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Publication numberUS1044452 A
Publication typeGrant
Publication dateNov 12, 1912
Filing dateMar 2, 1912
Priority dateMar 2, 1912
Publication numberUS 1044452 A, US 1044452A, US-A-1044452, US1044452 A, US1044452A
InventorsAlfred S Halland
Original AssigneeNiagara Sprayer Company
Export CitationBiBTeX, EndNote, RefMan
External Links: USPTO, USPTO Assignment, Espacenet
Insecticide composition.
US 1044452 A
Abstract  available in
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Claims  available in
Description  (OCR text may contain errors)

UNITED STATES PATENT OFFICE.

ALFRED s. HALLANDYOF 'BUir'rALo, NEW YORK, ASSIGNOR TO NIAGARA SPRAYER COMPANY, OFIMIDDLEPORT, NEW YORK.

INSECTICIDE COMPOSITION.

No Drawing.

To all whom it may concern Be it known that I, ALFRED S. I'IALLAND, a subject of the King of Denmark, resid-. ing at Bulfalo,'in the county of Erie and State of New York, have invented certain new and useful Improvements in Insecticide Compositions; and I do hereby declare the following to be a full, clear, and exact description of the invention, such as will enable others skilled in the art to which it appertains to make and use the same.

The invention relates to insecticides and fungicides, and the process of making the same; and it has for its chief object the production of a simple and etlica'c-ious composition which may be readily and quickly applied in the form of a spray to trees, plants, shrubs, and vines, without danger of injuring the foliage or fruit thereof.

Other objects of the invention will become apparent upon a complete disclosure thereof.

My compound or composition comprises the reaction. product obtained by fusing t0- gether sulfur and sodium carbonate (soda ash which is capable of being dissolved in water.

In the preparation of the compound or composition, I take preferably equal, or approximately equal quantities, of sulfur and sodium carbonate and thoroughly mix them together. The mixture is then-placed in a suitable retort or reaction vessel and subjected to a temperature not exceeding 400 degrees centigrade. I have found in practice that reaction begins slowly at about 200 degrees cent, and is completed at about 250 degrees cent. At about this temperature the reaction will be accomplished under the evolution of carbonic acid gas, causing the mass to boil, and as soon as the gas evolution ceases the process is completed. The mass is then removed from the reaction vessel, and when cooled becomes a hard mass of, a greenish yellowv color, consisting of a mixture of sodium polysultids and sodium thiosulfate, readily soluble in water. i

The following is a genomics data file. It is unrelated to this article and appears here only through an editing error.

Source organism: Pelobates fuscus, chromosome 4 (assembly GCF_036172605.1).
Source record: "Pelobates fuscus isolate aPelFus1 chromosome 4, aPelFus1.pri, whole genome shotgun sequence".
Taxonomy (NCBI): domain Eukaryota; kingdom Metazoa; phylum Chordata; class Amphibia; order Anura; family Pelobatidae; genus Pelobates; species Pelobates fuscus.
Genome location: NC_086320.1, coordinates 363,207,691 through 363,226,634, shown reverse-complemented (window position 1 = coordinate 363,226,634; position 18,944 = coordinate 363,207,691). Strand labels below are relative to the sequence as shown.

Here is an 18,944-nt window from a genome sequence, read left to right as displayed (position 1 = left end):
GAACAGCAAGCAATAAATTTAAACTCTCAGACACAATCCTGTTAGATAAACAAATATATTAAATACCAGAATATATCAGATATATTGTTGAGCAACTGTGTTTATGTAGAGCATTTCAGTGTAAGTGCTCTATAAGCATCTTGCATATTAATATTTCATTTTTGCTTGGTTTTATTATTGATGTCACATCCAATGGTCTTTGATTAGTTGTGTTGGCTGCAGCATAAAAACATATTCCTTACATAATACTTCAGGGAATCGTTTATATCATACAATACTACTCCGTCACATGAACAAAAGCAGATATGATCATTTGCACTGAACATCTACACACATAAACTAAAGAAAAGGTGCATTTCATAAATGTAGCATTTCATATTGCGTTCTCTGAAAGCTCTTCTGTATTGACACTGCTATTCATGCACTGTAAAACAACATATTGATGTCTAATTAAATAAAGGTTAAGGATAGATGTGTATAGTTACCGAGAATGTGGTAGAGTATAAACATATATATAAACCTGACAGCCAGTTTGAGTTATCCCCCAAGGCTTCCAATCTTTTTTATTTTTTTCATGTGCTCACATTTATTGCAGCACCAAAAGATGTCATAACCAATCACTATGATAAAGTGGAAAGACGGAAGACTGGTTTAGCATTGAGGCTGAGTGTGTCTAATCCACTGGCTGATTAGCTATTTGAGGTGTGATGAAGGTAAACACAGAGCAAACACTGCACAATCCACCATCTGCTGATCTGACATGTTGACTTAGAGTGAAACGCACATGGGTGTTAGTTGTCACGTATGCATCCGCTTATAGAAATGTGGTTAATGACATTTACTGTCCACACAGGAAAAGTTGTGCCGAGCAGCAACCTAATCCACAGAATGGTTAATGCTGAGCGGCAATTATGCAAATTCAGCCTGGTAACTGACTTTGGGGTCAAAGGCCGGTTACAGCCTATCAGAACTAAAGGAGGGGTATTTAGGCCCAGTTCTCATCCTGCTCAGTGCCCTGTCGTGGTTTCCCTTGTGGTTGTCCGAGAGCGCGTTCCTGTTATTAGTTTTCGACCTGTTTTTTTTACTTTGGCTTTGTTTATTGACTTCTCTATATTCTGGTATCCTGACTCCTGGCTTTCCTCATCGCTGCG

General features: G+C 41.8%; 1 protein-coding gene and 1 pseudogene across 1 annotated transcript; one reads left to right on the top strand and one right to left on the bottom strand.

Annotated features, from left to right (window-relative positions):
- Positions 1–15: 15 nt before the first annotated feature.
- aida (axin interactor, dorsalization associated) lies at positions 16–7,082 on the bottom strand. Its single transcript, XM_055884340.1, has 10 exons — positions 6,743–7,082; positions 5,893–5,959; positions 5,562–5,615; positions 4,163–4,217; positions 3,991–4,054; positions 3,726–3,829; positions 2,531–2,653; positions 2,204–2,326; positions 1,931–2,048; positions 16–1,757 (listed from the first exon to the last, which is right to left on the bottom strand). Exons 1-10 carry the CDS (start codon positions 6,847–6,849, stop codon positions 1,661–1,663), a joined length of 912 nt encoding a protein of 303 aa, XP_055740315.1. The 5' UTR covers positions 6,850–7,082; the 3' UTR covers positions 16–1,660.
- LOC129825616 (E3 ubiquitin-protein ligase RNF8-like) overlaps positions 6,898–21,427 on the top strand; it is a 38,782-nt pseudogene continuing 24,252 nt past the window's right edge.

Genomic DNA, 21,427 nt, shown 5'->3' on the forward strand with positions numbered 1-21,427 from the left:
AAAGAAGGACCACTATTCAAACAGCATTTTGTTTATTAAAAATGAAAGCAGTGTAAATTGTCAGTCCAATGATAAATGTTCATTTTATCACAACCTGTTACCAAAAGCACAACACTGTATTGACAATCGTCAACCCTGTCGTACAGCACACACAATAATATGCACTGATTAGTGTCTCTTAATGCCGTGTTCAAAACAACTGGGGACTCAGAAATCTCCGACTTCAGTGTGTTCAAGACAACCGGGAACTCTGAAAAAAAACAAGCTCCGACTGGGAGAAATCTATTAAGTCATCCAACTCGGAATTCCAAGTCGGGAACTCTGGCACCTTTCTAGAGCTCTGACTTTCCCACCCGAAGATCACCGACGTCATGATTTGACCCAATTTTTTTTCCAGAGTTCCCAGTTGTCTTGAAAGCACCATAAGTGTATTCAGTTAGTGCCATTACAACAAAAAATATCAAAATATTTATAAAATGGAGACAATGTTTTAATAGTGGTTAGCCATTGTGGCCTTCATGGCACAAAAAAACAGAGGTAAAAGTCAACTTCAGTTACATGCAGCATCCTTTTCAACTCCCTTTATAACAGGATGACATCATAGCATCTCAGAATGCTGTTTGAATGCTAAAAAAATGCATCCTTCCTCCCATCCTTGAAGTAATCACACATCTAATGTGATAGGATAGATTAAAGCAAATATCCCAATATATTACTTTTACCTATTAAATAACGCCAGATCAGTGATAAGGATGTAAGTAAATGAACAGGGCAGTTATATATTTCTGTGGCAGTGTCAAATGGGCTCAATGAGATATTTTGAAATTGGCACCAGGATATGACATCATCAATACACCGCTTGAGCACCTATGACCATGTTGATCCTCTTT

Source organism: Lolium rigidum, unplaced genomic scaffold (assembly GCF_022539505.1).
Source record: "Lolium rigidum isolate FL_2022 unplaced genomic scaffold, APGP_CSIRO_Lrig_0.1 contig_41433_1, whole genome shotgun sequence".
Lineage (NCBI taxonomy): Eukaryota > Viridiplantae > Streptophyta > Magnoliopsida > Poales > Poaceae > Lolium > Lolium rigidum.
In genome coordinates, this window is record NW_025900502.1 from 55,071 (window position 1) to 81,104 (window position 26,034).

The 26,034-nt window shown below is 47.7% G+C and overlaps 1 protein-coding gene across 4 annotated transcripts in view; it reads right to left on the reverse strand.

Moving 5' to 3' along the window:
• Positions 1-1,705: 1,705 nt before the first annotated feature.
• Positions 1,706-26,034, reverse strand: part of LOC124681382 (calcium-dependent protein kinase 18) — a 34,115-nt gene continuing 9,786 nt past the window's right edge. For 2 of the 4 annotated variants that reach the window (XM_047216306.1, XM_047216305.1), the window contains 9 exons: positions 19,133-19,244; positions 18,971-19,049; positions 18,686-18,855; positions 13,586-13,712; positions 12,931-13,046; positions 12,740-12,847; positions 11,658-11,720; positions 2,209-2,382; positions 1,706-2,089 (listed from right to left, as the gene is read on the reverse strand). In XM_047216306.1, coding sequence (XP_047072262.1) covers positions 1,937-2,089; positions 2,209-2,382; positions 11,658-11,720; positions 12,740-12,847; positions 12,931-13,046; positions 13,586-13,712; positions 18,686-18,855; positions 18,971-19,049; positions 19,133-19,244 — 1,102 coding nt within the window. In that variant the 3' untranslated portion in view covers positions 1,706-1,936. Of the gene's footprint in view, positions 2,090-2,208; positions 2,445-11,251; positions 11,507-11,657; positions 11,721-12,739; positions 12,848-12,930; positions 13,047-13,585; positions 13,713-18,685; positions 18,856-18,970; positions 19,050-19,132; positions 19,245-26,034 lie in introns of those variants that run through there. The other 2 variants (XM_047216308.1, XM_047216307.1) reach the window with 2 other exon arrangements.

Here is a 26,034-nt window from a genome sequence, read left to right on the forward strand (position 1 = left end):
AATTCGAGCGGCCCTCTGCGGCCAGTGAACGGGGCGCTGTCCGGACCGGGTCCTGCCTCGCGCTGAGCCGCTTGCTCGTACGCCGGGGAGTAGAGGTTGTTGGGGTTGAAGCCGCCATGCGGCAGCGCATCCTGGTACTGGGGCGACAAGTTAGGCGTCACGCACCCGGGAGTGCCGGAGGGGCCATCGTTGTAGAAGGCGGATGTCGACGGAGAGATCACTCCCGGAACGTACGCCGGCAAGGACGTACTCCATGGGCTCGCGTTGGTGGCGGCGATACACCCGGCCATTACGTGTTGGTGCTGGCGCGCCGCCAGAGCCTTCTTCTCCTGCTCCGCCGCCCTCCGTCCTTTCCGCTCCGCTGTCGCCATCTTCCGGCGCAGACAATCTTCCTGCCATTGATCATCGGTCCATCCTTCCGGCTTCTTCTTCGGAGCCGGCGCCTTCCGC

The quantity of sulfur and sodium earbonate may be slightly varied without causing any radical change in the character of the substance or its insecticide or fungicidal value, for instance, fifty-two parts of sulfur to-fortyeight parts of sodium carbonate may be used, or forty-eight parts of the former to fifty-two parts of the latter, the.

Specification of Letters Patent. Application filed March 2,1912. Serial No; 681,303.

Patented Nov. 1 2, 1912.

In use, the granular mixture is dissolved in. water and sprayed upon the trees, plai'its, etc, which it is desired to protect from insects, worms, and other vermin, at certain times of the year, the quantity of water per pound of mixture varying according to the character of the tree or plant, and the advanced condition of the foliage, bloom, or.

fruit.

to be understood as limiting myself to sodium carbonate as one of the ingredients of the compound, as I may substitute caustic soda for the sodium carbonate, or use part caustic soda and part sodium carbonate, using 0.75 lb. caustic soda (100%) for. each 1 lb. soda substituted.